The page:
The second edition of a bestseller, Soil and Water Chemistry: An Integrative Approach maintains the balanced perspective that made the first edition a hugely popular textbook. The second edition includes new figures and tables, new chapters, and expanded exercises in each chapter. It covers topics including soil chemical environment, soil minerals, soil organic matter, cation exchange, oxidation-reduction, mineral weathering and solubility, surface chemistry and adsorption reactions, acidity and salinity in soil materials, and chemical thermodynamics applied to soil systems.
See What’s New in the Second Edition:
Extensive section that details the sources, speciation, and the general behavior of elements in soils
Expanded section on crystal structure, updated phyllosillcates classifications scheme, inclusion of sepiolite-palygorskite group, and expanded x-ray diffraction section
Discussion of surface runoff losses of phosphorus from soil and description of the inductivity coupled argon plasma-mass spectroscopy (ICP-MS) analytical technique for determining elemental concentrations in soil solution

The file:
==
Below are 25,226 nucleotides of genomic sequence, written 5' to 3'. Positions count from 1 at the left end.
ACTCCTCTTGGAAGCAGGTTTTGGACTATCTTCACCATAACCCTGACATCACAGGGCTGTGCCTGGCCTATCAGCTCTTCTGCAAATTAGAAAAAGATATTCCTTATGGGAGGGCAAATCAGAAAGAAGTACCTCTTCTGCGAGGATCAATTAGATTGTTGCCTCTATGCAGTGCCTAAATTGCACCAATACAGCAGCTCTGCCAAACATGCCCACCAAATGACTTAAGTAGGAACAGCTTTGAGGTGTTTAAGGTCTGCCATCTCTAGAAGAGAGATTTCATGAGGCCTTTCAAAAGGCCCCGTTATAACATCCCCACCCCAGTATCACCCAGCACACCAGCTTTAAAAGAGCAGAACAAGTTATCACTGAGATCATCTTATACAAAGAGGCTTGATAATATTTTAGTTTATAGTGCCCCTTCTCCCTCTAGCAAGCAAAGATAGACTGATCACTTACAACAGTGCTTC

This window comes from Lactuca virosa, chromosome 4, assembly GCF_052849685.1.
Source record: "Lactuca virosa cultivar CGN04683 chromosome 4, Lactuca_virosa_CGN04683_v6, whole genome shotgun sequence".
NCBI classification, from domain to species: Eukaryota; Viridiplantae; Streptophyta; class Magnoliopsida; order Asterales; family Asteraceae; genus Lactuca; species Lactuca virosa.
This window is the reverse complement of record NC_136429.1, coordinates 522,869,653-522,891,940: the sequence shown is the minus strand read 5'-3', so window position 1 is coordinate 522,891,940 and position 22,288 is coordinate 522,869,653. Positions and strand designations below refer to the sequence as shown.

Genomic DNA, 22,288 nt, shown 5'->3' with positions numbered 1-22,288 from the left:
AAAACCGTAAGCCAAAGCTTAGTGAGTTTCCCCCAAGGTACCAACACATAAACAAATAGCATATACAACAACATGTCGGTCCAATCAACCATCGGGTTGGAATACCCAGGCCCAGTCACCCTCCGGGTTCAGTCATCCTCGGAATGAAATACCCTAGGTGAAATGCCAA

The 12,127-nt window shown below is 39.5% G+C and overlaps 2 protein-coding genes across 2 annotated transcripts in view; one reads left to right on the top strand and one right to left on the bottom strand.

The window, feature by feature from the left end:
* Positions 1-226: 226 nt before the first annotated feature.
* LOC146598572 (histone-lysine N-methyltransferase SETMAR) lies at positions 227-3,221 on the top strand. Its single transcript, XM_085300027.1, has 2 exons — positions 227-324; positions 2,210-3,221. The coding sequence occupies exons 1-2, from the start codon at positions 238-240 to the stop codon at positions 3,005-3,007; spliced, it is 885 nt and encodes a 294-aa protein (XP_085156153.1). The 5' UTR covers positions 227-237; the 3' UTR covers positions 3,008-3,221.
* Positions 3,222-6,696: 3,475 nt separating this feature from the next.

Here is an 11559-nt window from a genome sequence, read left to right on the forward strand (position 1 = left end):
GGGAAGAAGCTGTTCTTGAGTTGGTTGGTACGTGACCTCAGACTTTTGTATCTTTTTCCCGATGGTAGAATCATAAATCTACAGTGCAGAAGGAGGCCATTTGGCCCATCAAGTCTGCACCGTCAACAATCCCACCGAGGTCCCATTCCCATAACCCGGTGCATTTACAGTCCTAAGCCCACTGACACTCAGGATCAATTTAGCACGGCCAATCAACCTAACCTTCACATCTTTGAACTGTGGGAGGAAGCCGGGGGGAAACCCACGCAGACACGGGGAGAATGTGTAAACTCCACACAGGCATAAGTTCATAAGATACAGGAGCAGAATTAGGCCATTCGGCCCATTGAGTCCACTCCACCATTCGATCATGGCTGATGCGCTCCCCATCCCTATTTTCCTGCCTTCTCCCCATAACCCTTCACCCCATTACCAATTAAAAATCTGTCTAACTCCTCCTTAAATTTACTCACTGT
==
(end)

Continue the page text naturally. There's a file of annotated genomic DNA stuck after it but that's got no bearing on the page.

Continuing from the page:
Coverage of the influence of redox processes on the soil chemistry of nonelectroactive elements
Description of the electrokinetic phenomenon and investigation of the influence of temperature on adsorption
Expanded discussion on the application of chemical thermodynamics to soil systems
A solutions manual is available upon qualifying course adoption.
Still one of the only texts on this subject, this book provides a comprehensive, modern, and balanced coverage of the chemical and mineralogical characteristics of soils and their chemical processes. It contains more information and topic coverage than required for an average, single-semester course. This extensive coverage is by design, giving you the latitude to pick your own essential topics while providing additional information or a more advanced treatment when needed. Figures and tables make the information accessible and each problem has been tested and is relevant and doable, but asks more of students than to simply generate a number. This format allows students to understand the concepts and recognize that their computations have physical meaning.